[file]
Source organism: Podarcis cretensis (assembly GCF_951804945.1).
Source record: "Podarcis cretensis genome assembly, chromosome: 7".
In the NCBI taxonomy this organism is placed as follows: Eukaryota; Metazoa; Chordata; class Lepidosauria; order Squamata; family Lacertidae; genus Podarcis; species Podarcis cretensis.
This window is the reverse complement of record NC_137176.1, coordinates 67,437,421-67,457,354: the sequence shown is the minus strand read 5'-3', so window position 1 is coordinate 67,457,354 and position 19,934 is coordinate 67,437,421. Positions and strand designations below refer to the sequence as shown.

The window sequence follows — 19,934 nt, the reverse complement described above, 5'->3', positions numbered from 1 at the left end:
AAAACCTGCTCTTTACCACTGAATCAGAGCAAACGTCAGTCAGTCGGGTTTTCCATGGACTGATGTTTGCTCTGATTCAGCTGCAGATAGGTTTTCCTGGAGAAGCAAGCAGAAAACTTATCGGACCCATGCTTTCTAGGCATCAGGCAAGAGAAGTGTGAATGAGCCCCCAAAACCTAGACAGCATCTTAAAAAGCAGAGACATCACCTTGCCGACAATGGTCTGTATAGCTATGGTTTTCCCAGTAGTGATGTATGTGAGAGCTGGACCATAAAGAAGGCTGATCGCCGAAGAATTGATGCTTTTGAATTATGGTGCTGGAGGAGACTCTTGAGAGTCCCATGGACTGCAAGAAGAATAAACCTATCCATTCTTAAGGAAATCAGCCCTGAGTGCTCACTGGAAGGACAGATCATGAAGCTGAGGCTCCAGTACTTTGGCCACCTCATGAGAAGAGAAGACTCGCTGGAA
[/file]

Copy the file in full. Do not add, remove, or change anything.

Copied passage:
Source organism: Podarcis cretensis (assembly GCF_951804945.1).
Source record: "Podarcis cretensis genome assembly, chromosome: 7".
In the NCBI taxonomy this organism is placed as follows: Eukaryota; Metazoa; Chordata; class Lepidosauria; order Squamata; family Lacertidae; genus Podarcis; species Podarcis cretensis.
This window is the reverse complement of record NC_137176.1, coordinates 67,437,421-67,457,354: the sequence shown is the minus strand read 5'-3', so window position 1 is coordinate 67,457,354 and position 19,934 is coordinate 67,437,421. Positions and strand designations below refer to the sequence as shown.

The window sequence follows — 19,934 nt, the reverse complement described above, 5'->3', positions numbered from 1 at the left end:
AAAACCTGCTCTTTACCACTGAATCAGAGCAAACGTCAGTCAGTCGGGTTTTCCATGGACTGATGTTTGCTCTGATTCAGCTGCAGATAGGTTTTCCTGGAGAAGCAAGCAGAAAACTTATCGGACCCATGCTTTCTAGGCATCAGGCAAGAGAAGTGTGAATGAGCCCCCAAAACCTAGACAGCATCTTAAAAAGCAGAGACATCACCTTGCCGACAATGGTCTGTATAGCTATGGTTTTCCCAGTAGTGATGTATGTGAGAGCTGGACCATAAAGAAGGCTGATCGCCGAAGAATTGATGCTTTTGAATTATGGTGCTGGAGGAGACTCTTGAGAGTCCCATGGACTGCAAGAAGAATAAACCTATCCATTCTTAAGGAAATCAGCCCTGAGTGCTCACTGGAAGGACAGATCATGAAGCTGAGGCTCCAGTACTTTGGCCACCTCATGAGAAGAGAAGACTCGCTGGAA